• Help the client minimize overstimulation and confusion in his or her environment.
  • Help the client perform simple tasks that are meaningful to the person’s life.
  • Implement weekly checklists of household chores.
  • Recommend equipment that can aid a person in performing daily life activities with greater independence, such as a tub or shower seat to allow bathing without standing when the client has poor balance and grab bars for greater safety when getting in or out of a tub or shower.
  • Teach a person with TBI to compensate for problems with thinking, such as memory impairments.

What can families and friends of a person with a TBI do?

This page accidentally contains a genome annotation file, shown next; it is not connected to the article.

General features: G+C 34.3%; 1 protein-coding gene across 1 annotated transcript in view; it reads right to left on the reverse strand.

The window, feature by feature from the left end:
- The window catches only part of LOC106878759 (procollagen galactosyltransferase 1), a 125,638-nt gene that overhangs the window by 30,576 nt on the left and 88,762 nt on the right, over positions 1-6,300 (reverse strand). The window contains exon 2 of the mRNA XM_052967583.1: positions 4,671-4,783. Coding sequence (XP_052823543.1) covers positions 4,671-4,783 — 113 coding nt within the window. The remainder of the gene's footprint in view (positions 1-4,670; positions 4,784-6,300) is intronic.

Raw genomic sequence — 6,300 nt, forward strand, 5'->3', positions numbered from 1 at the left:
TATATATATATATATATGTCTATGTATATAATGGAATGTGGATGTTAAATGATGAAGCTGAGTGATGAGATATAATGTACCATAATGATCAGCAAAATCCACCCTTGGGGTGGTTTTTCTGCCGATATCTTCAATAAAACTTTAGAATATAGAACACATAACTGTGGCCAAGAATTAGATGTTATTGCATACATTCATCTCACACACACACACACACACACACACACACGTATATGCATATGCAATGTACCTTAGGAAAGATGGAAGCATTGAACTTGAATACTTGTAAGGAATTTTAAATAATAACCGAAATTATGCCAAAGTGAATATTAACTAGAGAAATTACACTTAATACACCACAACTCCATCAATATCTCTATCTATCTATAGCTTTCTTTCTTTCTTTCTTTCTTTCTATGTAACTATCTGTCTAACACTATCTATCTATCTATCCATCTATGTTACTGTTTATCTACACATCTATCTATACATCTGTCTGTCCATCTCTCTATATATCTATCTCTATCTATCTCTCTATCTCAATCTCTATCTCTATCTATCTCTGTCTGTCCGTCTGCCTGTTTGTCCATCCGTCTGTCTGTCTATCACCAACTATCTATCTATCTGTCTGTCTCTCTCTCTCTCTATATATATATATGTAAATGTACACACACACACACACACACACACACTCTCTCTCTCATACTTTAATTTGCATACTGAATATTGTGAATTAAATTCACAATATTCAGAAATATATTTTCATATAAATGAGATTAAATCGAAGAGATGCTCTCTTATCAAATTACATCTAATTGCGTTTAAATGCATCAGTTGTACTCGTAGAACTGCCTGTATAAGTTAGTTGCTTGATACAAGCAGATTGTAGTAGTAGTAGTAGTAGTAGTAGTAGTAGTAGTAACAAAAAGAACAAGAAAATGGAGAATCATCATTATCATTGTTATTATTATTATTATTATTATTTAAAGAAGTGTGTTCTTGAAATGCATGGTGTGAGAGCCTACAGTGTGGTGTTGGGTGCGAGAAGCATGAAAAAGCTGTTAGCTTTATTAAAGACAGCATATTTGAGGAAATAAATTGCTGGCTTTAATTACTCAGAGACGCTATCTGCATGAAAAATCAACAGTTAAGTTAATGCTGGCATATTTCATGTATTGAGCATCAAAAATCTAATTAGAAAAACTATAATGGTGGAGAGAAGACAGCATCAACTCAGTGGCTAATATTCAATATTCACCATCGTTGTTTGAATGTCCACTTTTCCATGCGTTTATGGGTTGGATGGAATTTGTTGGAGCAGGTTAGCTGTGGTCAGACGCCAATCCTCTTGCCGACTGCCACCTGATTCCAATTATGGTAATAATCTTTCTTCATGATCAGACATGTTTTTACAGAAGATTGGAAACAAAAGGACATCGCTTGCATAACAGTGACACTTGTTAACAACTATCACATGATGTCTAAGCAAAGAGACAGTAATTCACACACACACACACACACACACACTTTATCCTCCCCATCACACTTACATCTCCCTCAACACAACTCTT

• Become educated about the recovery process of a family member with a TBI.
  • Provide long-term support to a family member with a TBI.
  • Learn techniques to help the person with a TBI manage cognitive and physical problems.
  • Help the person adapt his or her home to accommodate the effects of a TBI.

Need more information?

A person with traumatic brain injury and his or her family likely will need long-term assistance. If you would like to consult an occupational therapist, they are available through most hospitals, medical centers, and community clinics.

Occupational therapists and occupational therapy assistants are trained in helping adults and children with a broad range of issues in addition to traumatic brain injury, such as arthritis, stroke, and mood disorders. Practitioners also help clients develop wellness techniques that may prevent injury and disease.

via Traumatic Brain Injury: Effects and Interventions.